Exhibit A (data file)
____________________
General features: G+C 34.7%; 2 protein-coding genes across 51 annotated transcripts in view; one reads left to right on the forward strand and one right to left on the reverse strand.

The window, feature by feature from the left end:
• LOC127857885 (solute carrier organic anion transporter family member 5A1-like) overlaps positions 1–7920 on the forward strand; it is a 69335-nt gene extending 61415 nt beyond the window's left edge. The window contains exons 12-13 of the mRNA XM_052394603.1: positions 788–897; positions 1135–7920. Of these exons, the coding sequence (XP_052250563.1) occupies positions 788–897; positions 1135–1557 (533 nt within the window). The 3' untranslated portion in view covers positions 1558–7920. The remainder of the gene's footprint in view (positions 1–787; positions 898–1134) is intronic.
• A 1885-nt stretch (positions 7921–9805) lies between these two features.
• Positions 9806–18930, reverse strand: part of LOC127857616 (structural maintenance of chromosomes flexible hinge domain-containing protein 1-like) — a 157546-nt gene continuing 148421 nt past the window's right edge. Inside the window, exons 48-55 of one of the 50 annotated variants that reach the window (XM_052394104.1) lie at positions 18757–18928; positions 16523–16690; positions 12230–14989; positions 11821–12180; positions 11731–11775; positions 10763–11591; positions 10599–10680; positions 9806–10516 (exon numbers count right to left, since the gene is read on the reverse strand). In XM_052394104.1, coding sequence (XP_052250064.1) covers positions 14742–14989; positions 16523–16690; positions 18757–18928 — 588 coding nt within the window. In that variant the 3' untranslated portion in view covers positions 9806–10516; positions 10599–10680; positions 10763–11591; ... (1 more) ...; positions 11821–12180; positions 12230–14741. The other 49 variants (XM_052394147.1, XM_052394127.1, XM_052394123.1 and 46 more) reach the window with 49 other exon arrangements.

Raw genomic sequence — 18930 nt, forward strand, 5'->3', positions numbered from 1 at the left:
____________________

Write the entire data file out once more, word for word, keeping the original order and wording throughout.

General features: G+C 34.7%; 2 protein-coding genes across 51 annotated transcripts in view; one reads left to right on the forward strand and one right to left on the reverse strand.

The window, feature by feature from the left end:
• LOC127857885 (solute carrier organic anion transporter family member 5A1-like) overlaps positions 1–7920 on the forward strand; it is a 69335-nt gene extending 61415 nt beyond the window's left edge. The window contains exons 12-13 of the mRNA XM_052394603.1: positions 788–897; positions 1135–7920. Of these exons, the coding sequence (XP_052250563.1) occupies positions 788–897; positions 1135–1557 (533 nt within the window). The 3' untranslated portion in view covers positions 1558–7920. The remainder of the gene's footprint in view (positions 1–787; positions 898–1134) is intronic.
• A 1885-nt stretch (positions 7921–9805) lies between these two features.
• Positions 9806–18930, reverse strand: part of LOC127857616 (structural maintenance of chromosomes flexible hinge domain-containing protein 1-like) — a 157546-nt gene continuing 148421 nt past the window's right edge. Inside the window, exons 48-55 of one of the 50 annotated variants that reach the window (XM_052394104.1) lie at positions 18757–18928; positions 16523–16690; positions 12230–14989; positions 11821–12180; positions 11731–11775; positions 10763–11591; positions 10599–10680; positions 9806–10516 (exon numbers count right to left, since the gene is read on the reverse strand). In XM_052394104.1, coding sequence (XP_052250064.1) covers positions 14742–14989; positions 16523–16690; positions 18757–18928 — 588 coding nt within the window. In that variant the 3' untranslated portion in view covers positions 9806–10516; positions 10599–10680; positions 10763–11591; ... (1 more) ...; positions 11821–12180; positions 12230–14741. The other 49 variants (XM_052394147.1, XM_052394127.1, XM_052394123.1 and 46 more) reach the window with 49 other exon arrangements.

Raw genomic sequence — 18930 nt, forward strand, 5'->3', positions numbered from 1 at the left: